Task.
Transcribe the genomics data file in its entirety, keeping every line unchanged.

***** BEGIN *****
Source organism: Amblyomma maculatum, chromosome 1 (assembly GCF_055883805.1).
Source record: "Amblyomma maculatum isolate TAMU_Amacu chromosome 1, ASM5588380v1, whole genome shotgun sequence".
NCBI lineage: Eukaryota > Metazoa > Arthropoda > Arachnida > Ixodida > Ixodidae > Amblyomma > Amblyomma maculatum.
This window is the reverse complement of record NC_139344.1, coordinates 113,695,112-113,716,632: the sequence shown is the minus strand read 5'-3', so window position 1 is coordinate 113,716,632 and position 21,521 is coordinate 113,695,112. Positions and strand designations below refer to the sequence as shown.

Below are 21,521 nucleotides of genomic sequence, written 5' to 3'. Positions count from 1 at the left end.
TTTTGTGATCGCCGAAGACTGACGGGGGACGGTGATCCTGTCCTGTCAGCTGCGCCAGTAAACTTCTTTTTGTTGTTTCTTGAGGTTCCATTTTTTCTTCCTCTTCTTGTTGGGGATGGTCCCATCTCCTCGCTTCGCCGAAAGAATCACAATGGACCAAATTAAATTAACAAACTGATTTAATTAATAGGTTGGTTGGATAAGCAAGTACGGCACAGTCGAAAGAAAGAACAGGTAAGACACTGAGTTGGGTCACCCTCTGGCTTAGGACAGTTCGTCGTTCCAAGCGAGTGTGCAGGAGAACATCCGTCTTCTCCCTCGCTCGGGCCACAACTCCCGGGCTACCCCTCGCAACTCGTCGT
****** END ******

Source organism: Amblyomma maculatum, chromosome 1 (assembly GCF_055883805.1).
Source record: "Amblyomma maculatum isolate TAMU_Amacu chromosome 1, ASM5588380v1, whole genome shotgun sequence".
NCBI lineage: Eukaryota > Metazoa > Arthropoda > Arachnida > Ixodida > Ixodidae > Amblyomma > Amblyomma maculatum.
This window is the reverse complement of record NC_139344.1, coordinates 113,695,112-113,716,632: the sequence shown is the minus strand read 5'-3', so window position 1 is coordinate 113,716,632 and position 21,521 is coordinate 113,695,112. Positions and strand designations below refer to the sequence as shown.

Below are 21,521 nucleotides of genomic sequence, written 5' to 3'. Positions count from 1 at the left end.
TTTTGTGATCGCCGAAGACTGACGGGGGACGGTGATCCTGTCCTGTCAGCTGCGCCAGTAAACTTCTTTTTGTTGTTTCTTGAGGTTCCATTTTTTCTTCCTCTTCTTGTTGGGGATGGTCCCATCTCCTCGCTTCGCCGAAAGAATCACAATGGACCAAATTAAATTAACAAACTGATTTAATTAATAGGTTGGTTGGATAAGCAAGTACGGCACAGTCGAAAGAAAGAACAGGTAAGACACTGAGTTGGGTCACCCTCTGGCTTAGGACAGTTCGTCGTTCCAAGCGAGTGTGCAGGAGAACATCCGTCTTCTCCCTCGCTCGGGCCACAACTCCCGGGCTACCCCTCGCAACTCGTCGT